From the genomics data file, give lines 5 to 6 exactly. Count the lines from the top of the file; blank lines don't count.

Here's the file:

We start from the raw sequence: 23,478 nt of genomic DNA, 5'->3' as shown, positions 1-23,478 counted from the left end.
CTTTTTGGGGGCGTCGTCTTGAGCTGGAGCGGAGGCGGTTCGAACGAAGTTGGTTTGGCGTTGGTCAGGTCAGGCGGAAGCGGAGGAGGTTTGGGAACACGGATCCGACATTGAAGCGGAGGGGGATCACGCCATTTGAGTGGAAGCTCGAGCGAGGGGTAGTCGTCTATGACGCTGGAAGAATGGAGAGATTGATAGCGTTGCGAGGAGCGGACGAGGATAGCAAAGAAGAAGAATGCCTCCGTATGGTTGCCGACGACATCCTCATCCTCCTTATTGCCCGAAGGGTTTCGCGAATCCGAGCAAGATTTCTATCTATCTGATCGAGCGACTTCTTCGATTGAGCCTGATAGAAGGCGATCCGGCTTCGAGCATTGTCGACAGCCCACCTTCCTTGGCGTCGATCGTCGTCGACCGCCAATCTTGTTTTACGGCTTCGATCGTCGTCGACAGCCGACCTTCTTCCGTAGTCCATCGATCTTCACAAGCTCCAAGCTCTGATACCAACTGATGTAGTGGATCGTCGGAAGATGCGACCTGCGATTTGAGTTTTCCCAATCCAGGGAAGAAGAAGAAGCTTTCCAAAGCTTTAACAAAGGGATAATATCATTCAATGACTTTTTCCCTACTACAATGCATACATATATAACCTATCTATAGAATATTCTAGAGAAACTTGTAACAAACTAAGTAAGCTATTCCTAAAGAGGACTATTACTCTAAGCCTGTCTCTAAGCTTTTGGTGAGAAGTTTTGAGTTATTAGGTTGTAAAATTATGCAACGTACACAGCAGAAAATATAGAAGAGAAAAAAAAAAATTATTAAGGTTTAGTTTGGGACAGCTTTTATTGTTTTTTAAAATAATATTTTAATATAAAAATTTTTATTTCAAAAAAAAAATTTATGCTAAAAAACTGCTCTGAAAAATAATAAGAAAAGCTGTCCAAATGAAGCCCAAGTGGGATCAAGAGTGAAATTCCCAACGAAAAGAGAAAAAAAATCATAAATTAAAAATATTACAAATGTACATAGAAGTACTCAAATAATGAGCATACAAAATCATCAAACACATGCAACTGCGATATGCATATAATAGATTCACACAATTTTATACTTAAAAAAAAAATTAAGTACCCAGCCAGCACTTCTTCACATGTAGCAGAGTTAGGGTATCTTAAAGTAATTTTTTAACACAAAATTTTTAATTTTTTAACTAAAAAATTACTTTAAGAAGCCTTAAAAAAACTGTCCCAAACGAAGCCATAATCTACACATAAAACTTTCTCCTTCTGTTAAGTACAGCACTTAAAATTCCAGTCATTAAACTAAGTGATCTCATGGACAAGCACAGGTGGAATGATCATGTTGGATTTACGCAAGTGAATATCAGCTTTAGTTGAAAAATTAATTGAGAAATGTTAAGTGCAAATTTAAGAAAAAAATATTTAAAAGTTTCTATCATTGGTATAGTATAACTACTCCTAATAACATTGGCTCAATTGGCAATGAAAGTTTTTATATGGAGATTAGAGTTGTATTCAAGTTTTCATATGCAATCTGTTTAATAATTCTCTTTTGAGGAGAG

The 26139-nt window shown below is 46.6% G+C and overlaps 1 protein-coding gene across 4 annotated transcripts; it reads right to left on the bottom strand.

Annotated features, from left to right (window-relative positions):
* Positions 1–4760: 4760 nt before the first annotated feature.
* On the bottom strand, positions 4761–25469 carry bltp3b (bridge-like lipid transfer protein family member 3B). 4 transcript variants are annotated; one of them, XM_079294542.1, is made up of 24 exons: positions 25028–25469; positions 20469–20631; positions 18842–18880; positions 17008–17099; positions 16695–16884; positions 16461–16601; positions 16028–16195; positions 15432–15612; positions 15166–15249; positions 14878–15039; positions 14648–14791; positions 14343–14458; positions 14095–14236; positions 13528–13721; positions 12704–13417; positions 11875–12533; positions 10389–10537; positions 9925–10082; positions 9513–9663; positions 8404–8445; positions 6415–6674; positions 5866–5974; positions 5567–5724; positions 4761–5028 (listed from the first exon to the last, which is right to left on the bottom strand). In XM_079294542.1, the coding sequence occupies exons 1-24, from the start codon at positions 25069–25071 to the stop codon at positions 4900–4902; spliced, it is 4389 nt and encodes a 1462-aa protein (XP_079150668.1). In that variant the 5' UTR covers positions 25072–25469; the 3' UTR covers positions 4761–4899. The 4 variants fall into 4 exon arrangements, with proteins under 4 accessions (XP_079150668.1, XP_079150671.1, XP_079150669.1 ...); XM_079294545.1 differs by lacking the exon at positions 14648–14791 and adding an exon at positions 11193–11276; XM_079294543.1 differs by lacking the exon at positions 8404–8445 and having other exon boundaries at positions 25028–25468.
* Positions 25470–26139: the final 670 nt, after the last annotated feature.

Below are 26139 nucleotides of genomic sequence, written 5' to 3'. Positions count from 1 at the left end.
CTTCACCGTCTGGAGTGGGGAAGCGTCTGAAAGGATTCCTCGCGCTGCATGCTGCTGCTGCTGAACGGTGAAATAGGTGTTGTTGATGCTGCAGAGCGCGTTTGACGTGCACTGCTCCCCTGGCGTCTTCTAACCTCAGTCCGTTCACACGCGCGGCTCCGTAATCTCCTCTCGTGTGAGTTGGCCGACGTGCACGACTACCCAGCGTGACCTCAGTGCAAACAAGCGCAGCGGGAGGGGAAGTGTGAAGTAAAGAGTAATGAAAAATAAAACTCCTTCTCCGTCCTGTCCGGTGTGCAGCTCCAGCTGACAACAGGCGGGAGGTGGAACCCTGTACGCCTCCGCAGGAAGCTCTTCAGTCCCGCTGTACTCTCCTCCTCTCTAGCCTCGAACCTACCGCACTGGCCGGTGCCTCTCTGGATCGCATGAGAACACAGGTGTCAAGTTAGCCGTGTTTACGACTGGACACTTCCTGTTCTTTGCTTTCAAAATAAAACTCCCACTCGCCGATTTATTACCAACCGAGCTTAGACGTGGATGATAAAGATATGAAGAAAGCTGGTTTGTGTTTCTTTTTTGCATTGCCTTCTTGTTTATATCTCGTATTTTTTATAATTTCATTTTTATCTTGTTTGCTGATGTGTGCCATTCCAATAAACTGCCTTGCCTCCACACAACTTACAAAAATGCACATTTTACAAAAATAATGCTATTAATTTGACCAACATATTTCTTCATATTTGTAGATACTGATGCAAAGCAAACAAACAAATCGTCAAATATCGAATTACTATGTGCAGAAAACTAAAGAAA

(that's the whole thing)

* Positions 1–4760: 4760 nt before the first annotated feature.
* On the bottom strand, positions 4761–25469 carry bltp3b (bridge-like lipid transfer protein family member 3B). 4 transcript variants are annotated; one of them, XM_079294542.1, is made up of 24 exons: positions 25028–25469; positions 20469–20631; positions 18842–18880; positions 17008–17099; positions 16695–16884; positions 16461–16601; positions 16028–16195; positions 15432–15612; positions 15166–15249; positions 14878–15039; positions 14648–14791; positions 14343–14458; positions 14095–14236; positions 13528–13721; positions 12704–13417; positions 11875–12533; positions 10389–10537; positions 9925–10082; positions 9513–9663; positions 8404–8445; positions 6415–6674; positions 5866–5974; positions 5567–5724; positions 4761–5028 (listed from the first exon to the last, which is right to left on the bottom strand). In XM_079294542.1, the coding sequence occupies exons 1-24, from the start codon at positions 25069–25071 to the stop codon at positions 4900–4902; spliced, it is 4389 nt and encodes a 1462-aa protein (XP_079150668.1). In that variant the 5' UTR covers positions 25072–25469; the 3' UTR covers positions 4761–4899. The 4 variants fall into 4 exon arrangements, with proteins under 4 accessions (XP_079150668.1, XP_079150671.1, XP_079150669.1 ...); XM_079294545.1 differs by lacking the exon at positions 14648–14791 and adding an exon at positions 11193–11276; XM_079294543.1 differs by lacking the exon at positions 8404–8445 and having other exon boundaries at positions 25028–25468.